Several countries, including Israel, China and Bahrain, have already begun using vaccine passports. The European Union has announced plans for a Digital Green Certificate that will verify someone has received the COVID-19 vaccine or has recovered from the virus. The hope is these “passports” or “certificates” will allow people to travel more freely and avoid certain travel restrictions like testing and quarantining. While the Biden Administration has made it clear that it will not be the role of the federal government to issue vaccine passports, companies like Microsoft and IBM are developing vaccine passport programs for widespread use in the US.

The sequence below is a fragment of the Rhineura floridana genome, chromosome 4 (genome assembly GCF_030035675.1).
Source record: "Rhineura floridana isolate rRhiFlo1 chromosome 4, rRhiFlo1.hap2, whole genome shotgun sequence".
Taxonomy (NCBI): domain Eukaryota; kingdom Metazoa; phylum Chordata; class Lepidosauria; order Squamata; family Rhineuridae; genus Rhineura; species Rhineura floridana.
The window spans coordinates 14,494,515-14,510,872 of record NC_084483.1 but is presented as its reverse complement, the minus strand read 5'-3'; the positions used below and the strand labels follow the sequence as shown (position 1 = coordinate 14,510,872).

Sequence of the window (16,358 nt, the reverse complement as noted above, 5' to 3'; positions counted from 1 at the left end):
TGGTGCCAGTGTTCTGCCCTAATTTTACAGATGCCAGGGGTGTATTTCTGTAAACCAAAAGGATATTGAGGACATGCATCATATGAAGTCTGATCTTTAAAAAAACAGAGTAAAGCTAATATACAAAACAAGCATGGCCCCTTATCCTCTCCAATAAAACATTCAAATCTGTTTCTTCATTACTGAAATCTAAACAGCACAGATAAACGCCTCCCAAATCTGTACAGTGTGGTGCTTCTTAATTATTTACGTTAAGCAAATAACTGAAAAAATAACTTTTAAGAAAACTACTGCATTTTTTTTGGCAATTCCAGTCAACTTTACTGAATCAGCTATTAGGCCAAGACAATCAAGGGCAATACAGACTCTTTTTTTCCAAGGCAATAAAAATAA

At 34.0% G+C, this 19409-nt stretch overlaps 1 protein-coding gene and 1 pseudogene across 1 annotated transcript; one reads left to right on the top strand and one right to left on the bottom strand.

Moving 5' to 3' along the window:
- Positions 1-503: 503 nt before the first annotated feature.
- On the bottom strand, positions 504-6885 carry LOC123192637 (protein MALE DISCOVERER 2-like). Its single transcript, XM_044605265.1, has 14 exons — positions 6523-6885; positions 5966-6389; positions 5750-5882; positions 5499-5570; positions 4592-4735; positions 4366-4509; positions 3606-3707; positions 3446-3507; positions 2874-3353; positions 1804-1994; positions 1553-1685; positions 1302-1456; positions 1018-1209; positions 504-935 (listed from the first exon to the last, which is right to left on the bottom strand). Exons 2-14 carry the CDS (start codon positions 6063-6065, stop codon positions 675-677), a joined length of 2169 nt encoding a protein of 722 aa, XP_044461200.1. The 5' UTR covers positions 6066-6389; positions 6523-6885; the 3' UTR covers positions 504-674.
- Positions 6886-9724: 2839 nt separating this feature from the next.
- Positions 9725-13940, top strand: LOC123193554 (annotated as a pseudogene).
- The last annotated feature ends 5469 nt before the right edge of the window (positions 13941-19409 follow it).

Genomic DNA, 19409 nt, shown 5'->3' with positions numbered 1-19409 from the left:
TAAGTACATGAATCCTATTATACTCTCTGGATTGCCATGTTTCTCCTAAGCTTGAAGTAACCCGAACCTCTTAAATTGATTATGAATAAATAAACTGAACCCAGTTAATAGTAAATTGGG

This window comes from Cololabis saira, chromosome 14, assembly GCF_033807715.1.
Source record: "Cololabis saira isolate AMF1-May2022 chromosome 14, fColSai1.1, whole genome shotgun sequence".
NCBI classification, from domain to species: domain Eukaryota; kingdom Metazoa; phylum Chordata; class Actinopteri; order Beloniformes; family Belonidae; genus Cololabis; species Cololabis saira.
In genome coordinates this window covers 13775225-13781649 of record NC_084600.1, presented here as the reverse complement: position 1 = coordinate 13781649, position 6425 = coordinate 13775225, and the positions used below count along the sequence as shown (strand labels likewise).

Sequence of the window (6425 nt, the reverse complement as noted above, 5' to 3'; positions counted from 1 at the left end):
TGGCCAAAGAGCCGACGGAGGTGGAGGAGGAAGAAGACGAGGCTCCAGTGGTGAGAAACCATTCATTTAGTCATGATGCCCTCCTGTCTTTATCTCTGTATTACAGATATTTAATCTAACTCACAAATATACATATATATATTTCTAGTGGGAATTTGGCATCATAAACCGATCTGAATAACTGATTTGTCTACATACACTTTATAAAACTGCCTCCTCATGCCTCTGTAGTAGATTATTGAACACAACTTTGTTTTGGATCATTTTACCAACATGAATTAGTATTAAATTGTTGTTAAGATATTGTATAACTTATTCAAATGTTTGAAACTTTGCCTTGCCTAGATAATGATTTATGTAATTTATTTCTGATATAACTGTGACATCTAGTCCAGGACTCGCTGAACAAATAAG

In late March, Democratic Governor Andrew Cuomo announced a vaccine passport program, called the Excelsior Pass, making the state of New York the first state to implement such a program. This no-cost vaccination passport program is available to all persons vaccinated or COVID-19 tested in the state of New York and is being touted as the quickest and easiest way to prove a person’s health status, allowing them to attend sporting events, arts performances, and more. The pass is available on the Apple App Store and Google Play Store and, in case you do not have a smartphone, you can print your pass and carry it along with you. However, Republican Governors, such as Greg Abbott, Governor of Texas, and Ron De Santis, Governor of Florida, have flatly rejected the use of such vaccine passport programs.